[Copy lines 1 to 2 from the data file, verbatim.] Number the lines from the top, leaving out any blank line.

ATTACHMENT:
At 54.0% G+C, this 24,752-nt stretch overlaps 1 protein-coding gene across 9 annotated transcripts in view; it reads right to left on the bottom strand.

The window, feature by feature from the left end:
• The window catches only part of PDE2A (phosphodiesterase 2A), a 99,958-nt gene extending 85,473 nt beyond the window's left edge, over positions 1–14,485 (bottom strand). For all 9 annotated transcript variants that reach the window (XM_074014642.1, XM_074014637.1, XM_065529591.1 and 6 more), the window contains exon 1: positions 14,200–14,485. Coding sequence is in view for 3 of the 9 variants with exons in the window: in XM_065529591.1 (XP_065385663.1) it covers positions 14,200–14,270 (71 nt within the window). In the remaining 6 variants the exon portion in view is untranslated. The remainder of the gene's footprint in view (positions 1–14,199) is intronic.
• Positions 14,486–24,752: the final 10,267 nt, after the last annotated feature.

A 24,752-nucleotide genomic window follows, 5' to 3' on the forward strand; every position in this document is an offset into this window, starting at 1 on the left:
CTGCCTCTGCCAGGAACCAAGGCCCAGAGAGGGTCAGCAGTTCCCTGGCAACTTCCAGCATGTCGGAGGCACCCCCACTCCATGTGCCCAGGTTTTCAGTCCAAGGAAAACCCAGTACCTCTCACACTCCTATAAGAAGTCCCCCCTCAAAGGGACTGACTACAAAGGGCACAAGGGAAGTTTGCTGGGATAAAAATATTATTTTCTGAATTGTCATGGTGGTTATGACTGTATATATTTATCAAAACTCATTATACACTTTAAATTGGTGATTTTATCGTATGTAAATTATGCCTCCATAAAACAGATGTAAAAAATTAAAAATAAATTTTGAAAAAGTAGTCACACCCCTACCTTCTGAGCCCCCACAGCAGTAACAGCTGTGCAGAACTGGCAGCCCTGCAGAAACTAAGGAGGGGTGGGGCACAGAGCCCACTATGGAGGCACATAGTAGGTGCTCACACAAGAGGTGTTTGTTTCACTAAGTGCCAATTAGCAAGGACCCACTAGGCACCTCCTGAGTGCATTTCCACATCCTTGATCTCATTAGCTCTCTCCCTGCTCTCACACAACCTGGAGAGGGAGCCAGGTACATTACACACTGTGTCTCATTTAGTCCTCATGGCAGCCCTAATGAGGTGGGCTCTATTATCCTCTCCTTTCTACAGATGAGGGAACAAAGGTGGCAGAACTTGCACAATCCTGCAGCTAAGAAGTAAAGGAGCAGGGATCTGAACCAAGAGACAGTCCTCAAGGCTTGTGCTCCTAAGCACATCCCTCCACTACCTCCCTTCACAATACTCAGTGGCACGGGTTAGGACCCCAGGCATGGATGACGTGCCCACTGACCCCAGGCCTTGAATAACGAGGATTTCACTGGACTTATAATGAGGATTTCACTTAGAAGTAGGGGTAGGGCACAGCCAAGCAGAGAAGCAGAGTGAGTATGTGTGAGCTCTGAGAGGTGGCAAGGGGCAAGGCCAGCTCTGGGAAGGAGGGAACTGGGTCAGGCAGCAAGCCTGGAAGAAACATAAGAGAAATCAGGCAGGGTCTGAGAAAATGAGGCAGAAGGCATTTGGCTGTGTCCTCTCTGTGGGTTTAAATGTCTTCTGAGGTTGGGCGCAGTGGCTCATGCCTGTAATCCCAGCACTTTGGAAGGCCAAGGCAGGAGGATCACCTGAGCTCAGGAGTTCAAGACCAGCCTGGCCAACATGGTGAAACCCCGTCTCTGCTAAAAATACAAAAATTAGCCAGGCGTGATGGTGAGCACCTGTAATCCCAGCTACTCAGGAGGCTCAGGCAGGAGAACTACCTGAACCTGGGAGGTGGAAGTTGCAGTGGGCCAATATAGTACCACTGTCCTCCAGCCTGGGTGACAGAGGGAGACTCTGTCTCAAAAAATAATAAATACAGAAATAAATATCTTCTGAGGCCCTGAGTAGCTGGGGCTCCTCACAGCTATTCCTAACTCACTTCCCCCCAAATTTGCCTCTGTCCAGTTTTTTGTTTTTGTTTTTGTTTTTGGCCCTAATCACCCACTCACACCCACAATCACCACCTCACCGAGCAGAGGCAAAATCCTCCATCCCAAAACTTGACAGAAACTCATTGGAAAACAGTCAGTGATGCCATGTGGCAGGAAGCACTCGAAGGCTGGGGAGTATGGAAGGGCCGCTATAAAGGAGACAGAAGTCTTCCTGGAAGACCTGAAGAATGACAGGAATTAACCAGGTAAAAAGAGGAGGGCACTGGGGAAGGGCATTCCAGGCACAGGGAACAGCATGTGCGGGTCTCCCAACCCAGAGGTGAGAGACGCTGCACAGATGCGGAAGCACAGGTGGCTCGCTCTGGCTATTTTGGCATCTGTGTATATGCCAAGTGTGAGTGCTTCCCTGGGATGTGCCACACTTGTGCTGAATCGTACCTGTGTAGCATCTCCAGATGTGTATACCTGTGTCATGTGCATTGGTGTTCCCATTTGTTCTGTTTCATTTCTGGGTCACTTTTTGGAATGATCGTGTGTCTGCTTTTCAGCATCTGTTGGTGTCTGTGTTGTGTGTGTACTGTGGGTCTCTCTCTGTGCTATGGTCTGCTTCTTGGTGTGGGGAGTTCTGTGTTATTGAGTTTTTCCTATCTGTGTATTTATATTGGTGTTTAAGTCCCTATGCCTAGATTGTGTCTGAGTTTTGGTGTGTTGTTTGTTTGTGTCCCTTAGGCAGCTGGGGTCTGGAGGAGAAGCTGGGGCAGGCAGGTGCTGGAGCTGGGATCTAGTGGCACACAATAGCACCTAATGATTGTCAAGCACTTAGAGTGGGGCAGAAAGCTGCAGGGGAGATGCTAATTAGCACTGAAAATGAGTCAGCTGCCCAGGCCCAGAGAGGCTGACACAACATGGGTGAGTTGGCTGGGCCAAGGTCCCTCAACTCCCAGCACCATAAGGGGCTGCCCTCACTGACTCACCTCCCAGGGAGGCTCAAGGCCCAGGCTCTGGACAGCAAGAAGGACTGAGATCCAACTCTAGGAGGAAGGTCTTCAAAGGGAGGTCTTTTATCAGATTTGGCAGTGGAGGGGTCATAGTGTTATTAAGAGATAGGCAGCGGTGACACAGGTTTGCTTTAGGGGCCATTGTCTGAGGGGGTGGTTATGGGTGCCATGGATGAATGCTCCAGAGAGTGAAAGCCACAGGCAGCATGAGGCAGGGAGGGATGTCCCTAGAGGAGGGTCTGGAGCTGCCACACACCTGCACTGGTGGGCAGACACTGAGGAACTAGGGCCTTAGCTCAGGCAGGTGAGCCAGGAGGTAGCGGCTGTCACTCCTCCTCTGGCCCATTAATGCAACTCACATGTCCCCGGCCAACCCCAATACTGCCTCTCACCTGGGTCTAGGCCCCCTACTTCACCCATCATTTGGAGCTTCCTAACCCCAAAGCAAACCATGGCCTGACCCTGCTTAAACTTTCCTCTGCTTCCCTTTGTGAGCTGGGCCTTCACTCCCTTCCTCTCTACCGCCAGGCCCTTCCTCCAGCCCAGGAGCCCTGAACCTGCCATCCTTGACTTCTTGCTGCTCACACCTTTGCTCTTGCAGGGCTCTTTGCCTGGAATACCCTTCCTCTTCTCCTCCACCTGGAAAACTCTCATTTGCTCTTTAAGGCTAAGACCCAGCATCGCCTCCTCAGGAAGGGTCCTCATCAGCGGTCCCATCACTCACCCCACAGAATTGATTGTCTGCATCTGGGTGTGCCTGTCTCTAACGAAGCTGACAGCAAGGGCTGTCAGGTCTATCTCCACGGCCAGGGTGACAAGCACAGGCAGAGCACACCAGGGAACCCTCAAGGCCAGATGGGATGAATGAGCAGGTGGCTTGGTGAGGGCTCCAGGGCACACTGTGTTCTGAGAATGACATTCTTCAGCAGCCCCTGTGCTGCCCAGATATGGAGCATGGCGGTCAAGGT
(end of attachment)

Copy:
At 54.0% G+C, this 24,752-nt stretch overlaps 1 protein-coding gene across 9 annotated transcripts in view; it reads right to left on the bottom strand.

The window, feature by feature from the left end: